Neither Fears nor Edwards called the police after this incident, they said, out of shared fear of Smith and his connections to law enforcement. Edwards said she called her dad immediately after and weighed her options. Upon recommendation from a therapist, Edwards said she went to the Center for Domestic Violence.
Middleton, who runs the organization, brought the case to the FBI. After doing some preliminary investigation, agents there deferred to local law enforcement, but Rankin County District Attorney Michael Guest, who is now running for U.S. Congress, did not pounce on the case. FBI Agent Culpepper testified that when someone in the AG's office showed interest, he shared the information he had from 2015. A grand jury indicted Smith in 2017.
After the incident in 2015, Edwards said she saw Smith and his dad drive off from that trailer, allegedly in his county car.
"Do you consider coming to your house, pushing you around, taking your gun as being Hinds County business?" Assistant Attorney General Stanley Alexander asked Edwards.
"No sir," she replied.
Infidelity and Inconsistencies
On cross-examination, Gilliam starkly put Edwards' and Fears' sex life out on the table, asking Fears to clarify that they had sex at the trailer rather than his place. She also asked him to put his sex life with Edwards into perspective concerning the Aug. 13 incident.
"After that day (Aug. 13, 2015) when was the next time you slept together?" Gilliam asked. The State objected to this question, and Judge Chapman sustained the objection.
"Did you see her in the nude in order to observe her bruises?" Gilliam asked instead. Fears could not recall.
"When she showed me the photos, I think she showed me her arms and her butt, because (the bruises) were still there," Fears said. He estimated this happened three or four days later.
Edwards painted a picture of her off-and-on relationship with Smith that spanned the better part of a decade and resulted in the two getting engaged sometime around February or March of 2015. She then broke her lease in Brandon and moved into a mobile home in Pearl with Smith. Things were "very good, very briefly," Edwards said, until she noticed a change.
"At some point in his career he became very busy," she said of Smith. "He became distant—more and more distant—and when I would ask for explanations, it was always that a new event in his career was demanding all his time."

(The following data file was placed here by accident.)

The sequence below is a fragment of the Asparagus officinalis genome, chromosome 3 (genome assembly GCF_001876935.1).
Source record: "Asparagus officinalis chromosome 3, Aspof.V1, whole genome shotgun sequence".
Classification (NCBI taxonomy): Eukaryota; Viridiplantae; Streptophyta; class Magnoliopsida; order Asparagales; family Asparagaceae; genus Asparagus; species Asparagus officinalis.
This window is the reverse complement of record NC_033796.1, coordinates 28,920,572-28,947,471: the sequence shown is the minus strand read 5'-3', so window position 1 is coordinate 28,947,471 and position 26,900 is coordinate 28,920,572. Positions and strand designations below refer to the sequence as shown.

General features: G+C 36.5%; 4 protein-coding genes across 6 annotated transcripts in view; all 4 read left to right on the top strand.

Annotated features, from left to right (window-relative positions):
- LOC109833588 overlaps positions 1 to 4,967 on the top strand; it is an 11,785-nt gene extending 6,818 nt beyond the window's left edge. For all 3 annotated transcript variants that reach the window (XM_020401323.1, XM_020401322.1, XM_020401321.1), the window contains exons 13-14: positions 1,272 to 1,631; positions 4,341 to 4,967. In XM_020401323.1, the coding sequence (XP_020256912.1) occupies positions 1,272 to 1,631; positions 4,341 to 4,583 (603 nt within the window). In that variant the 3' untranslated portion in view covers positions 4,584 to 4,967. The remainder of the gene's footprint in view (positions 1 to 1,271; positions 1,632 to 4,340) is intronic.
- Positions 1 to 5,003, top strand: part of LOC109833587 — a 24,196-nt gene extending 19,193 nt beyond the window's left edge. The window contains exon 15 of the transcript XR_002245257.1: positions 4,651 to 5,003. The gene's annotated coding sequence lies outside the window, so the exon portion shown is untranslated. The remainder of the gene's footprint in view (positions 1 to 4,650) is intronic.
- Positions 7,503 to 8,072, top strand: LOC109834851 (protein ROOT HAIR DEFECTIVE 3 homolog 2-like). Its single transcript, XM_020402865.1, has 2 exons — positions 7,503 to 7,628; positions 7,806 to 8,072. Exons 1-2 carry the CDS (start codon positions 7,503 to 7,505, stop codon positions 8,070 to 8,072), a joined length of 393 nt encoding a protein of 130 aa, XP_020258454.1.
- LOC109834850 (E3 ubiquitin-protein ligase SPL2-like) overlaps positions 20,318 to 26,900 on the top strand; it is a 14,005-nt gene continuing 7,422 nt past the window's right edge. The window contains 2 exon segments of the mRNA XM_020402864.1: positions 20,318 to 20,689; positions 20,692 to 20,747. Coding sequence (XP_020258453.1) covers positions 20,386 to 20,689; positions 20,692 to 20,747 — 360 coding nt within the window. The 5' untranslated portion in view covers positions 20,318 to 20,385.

When Edwards first suspected Smith had been cheating, she snooped and found "suspicious numbers" in his phone attached to messages that contained "things friends don't say to each other," she said without elaborating further. One such number belonged to Wanda Fears, Edwards said, so she added the woman's number to her phone. Eventually, Edwards said she got Smith to admit he was cheating.
Putting Wanda Fears in her phone led Edwards to a new friend: Wanda's then-husband, William, a man from Rankin County who now lives in Indianapolis with his new wife, when Facebook had recommended him via its "People You May Know" feature.
Edwards reached out to William in a Facebook message, which she characterized as a platonic exchange. However, when he took the stand later that afternoon, he said Edwards flirted with him immediately. Both in deteriorating relationships, the two agreed to meet for a meal at Applebee's in Flowood within a matter of days. Edwards told him that her then-boyfriend Smith was cheating on her with William's soon-to-be ex-wife. Within a week or so, Edwards and William became intimate. Although the two considered getting married, they ultimately split up.
"I think I was more on the rebound, and I was hurt by Wanda, and I kind of I guess I just wanted to rush into something," Fears said.
Throughout Tuesday, Edwards went through a visible range of emotions. She took a series of deep breaths. She was admittedly nervous. She dabbed tears from her eyes with Kleenex. Then she seemed much more pointed when Sterling cross-examined her. But when it comes to her sentiments toward her alleged abuser, she says she knows exactly how she feels.
"I forgive him, but I'm hurt," Edwards said. "I want justice."
Email city reporter Ko Bragg at firstname.lastname@example.org and read more at jfp.ms/dafiles.